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Van Den Berg J.C.,Service of Interventional Radiology | Pedrotti M.,Service of Angiology | Canevascini R.,Service of Angiology | Chimchila Chevili S.,Service of Angiology | And 2 more authors.
Journal of Invasive Cardiology | Year: 2014

BACKGROUND: In-stent restenosis (ISR) after endovascular treatment of stenotic and occlusive disease of the infrainguinal arteries is still a clinical challenge. The purpose of this study is to evaluate the mid-term follow-up of a combination therapy using laser debulking and drug-eluting balloons for ISR. METHODS: A prospective cohort of 14 patients (10 female, 4 male) with clinically relevant (Rutherford 3-6) ISR who were treated with excimer-laser angioplasty and drug-eluting balloons and a clinical follow-up of at least 9 months was evaluated. RESULTS: Mean age was 78 ± 6.5 years (range, 67-88 years). The mean lesion length treated was 133.2 ± 107.2 mm (range, 10-380 mm). The mean time to occurrence of restenosis after initial treatment was 8.6 ± 4.7 months (range, 2-18 months). Technical success was 100%. Distal embolization occurred in 2 cases, and was treated successfully by endovascular means. No other periprocedural major adverse events occurred. All patients were available for clinical follow-up and 12 patients were available with Duplex follow-up. At a mean clinical follow-up of 19.1 ± 8.7 months (range, 9-38 months), 1 target lesion revascularization was seen (at 3 years after the ISR treatment). In the patients with critical limb ischemia (n ≤ 7), no major amputations were needed. Twelve patients had Duplex control (mean follow-up, 19.4 ± 9.4 months; range, 9-38 months). Binary restenosis (>50%) was seen in 1 case at 36 months; it was the same patient who had TLR. A 25%-50% stenosis was seen in 4 patients (mean follow-up, 25 months; range, 19-38 months). No sign of neointimal hyperplasia was demonstrated in 7 patients (mean follow-up, 14.3 months; range, 9-19 months). CONCLUSION: These mid- to long-term data compare favorably with results obtained with standard balloon angioplasty, cutting-balloon angioplasty, and balloon angioplasty using drug-eluting balloon. Longer follow-up and randomized trials are necessary to further define the role of combined excimer-laser debulking and drug-eluting balloon angioplasty in the treatment of ISR. Source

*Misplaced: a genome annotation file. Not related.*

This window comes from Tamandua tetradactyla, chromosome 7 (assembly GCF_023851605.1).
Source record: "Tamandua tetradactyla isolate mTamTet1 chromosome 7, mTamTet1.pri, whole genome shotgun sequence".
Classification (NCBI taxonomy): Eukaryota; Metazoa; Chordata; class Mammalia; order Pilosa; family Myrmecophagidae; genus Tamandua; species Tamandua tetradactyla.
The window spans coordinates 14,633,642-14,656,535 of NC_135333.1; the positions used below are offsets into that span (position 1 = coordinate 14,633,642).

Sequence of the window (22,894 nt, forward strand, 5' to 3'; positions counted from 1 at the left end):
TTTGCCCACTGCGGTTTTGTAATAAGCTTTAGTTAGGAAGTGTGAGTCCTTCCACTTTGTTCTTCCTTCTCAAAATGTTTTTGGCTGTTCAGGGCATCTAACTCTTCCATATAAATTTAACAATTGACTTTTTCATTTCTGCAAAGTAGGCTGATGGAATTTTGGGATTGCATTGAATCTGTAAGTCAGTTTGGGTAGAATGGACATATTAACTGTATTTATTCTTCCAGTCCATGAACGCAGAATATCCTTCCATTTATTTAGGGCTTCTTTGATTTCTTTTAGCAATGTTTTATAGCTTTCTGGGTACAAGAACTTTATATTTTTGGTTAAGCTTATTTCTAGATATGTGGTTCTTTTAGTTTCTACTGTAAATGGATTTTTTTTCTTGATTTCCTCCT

Van Den Berg J.C.,Service of Interventional Radiology | Pedrotti M.,Service of Angiology | Canevascini R.,Service of Angiology | Chimchila Chevili S.,Service of Angiology | And 2 more authors.
Journal of Cardiovascular Surgery | Year: 2012

In-stent restenosis after endovascular treatment of stenotic and occlusive disease of the infrainguinal arteries is still a clinical challenge. In this paper an overview of the current status of drug-eluting balloon technology and results of clinical trials with drug-eluting balloon angioplasty is given. Furthermore a case series of 10 patients with in-stent restenosis that were treated with excimer laser angioplasty and drug eluting balloons is described. In this case series the mean lesion length treated was 115 mm, and the mean time to occurrence of restenosis after initial treatment was 7.2 months. At a mean follow-up (of all patients) of 7.6 months no target vessel revascularization was seen. In 7 patients that had Duplex and/or angiographic control (mean follow-up 7 months) no signs of neointimal hyperplasia were demonstrated. These short-term data compare favorable to results obtained with standard balloon angioplasty and cutting-balloon angioplasty. Long-term follow-up is necessary to define the role of combined excimer laser and drug-eluting balloon angioplasty in the treatment of in-stent restenosis further. Source


Lonn L.,Copenhagen University | Larzon T.,Orebro University | Van Den Berg J.C.,Service of Interventional Radiology
Journal of Cardiovascular Surgery | Year: 2010